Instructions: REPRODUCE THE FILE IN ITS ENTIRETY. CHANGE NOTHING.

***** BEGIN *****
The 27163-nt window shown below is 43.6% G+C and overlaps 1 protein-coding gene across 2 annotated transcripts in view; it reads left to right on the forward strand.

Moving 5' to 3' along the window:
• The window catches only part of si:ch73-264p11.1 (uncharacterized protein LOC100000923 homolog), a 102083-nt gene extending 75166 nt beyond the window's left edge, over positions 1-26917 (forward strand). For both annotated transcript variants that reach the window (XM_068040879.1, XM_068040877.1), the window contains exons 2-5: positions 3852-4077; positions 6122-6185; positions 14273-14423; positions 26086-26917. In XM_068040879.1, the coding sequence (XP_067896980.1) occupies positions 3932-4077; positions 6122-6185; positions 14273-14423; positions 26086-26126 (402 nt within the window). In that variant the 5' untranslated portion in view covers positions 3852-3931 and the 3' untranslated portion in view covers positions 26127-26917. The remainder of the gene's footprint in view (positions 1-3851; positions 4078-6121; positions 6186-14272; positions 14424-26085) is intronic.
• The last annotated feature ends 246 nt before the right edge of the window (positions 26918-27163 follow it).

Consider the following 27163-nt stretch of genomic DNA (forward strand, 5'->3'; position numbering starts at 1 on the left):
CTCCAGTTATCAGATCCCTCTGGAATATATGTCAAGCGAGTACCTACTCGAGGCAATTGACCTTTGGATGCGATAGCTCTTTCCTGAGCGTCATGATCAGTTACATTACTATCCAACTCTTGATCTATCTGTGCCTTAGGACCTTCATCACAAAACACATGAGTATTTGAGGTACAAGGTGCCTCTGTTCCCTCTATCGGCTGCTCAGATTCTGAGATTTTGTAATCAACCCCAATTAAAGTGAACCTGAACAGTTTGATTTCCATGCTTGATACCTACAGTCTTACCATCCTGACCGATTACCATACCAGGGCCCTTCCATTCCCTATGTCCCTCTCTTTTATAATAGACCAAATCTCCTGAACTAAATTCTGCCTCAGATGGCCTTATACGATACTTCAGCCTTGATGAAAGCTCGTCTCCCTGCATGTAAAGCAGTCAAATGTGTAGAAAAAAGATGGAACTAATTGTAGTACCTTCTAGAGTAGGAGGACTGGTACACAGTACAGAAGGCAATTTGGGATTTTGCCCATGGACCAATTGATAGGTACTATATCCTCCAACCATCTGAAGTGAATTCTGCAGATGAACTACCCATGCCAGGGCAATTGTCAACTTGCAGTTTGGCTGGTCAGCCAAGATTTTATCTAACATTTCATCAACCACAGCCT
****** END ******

The 27163-nt window shown below is 43.6% G+C and overlaps 1 protein-coding gene across 2 annotated transcripts in view; it reads left to right on the forward strand.

Moving 5' to 3' along the window:
• The window catches only part of si:ch73-264p11.1 (uncharacterized protein LOC100000923 homolog), a 102083-nt gene extending 75166 nt beyond the window's left edge, over positions 1-26917 (forward strand). For both annotated transcript variants that reach the window (XM_068040879.1, XM_068040877.1), the window contains exons 2-5: positions 3852-4077; positions 6122-6185; positions 14273-14423; positions 26086-26917. In XM_068040879.1, the coding sequence (XP_067896980.1) occupies positions 3932-4077; positions 6122-6185; positions 14273-14423; positions 26086-26126 (402 nt within the window). In that variant the 5' untranslated portion in view covers positions 3852-3931 and the 3' untranslated portion in view covers positions 26127-26917. The remainder of the gene's footprint in view (positions 1-3851; positions 4078-6121; positions 6186-14272; positions 14424-26085) is intronic.
• The last annotated feature ends 246 nt before the right edge of the window (positions 26918-27163 follow it).

Consider the following 27163-nt stretch of genomic DNA (forward strand, 5'->3'; position numbering starts at 1 on the left):
CTCCAGTTATCAGATCCCTCTGGAATATATGTCAAGCGAGTACCTACTCGAGGCAATTGACCTTTGGATGCGATAGCTCTTTCCTGAGCGTCATGATCAGTTACATTACTATCCAACTCTTGATCTATCTGTGCCTTAGGACCTTCATCACAAAACACATGAGTATTTGAGGTACAAGGTGCCTCTGTTCCCTCTATCGGCTGCTCAGATTCTGAGATTTTGTAATCAACCCCAATTAAAGTGAACCTGAACAGTTTGATTTCCATGCTTGATACCTACAGTCTTACCATCCTGACCGATTACCATACCAGGGCCCTTCCATTCCCTATGTCCCTCTCTTTTATAATAGACCAAATCTCCTGAACTAAATTCTGCCTCAGATGGCCTTATACGATACTTCAGCCTTGATGAAAGCTCGTCTCCCTGCATGTAAAGCAGTCAAATGTGTAGAAAAAAGATGGAACTAATTGTAGTACCTTCTAGAGTAGGAGGACTGGTACACAGTACAGAAGGCAATTTGGGATTTTGCCCATGGACCAATTGATAGGTACTATATCCTCCAACCATCTGAAGTGAATTCTGCAGATGAACTACCCATGCCAGGGCAATTGTCAACTTGCAGTTTGGCTGGTCAGCCAAGATTTTATCTAACATTTCATCAACCACAGCCT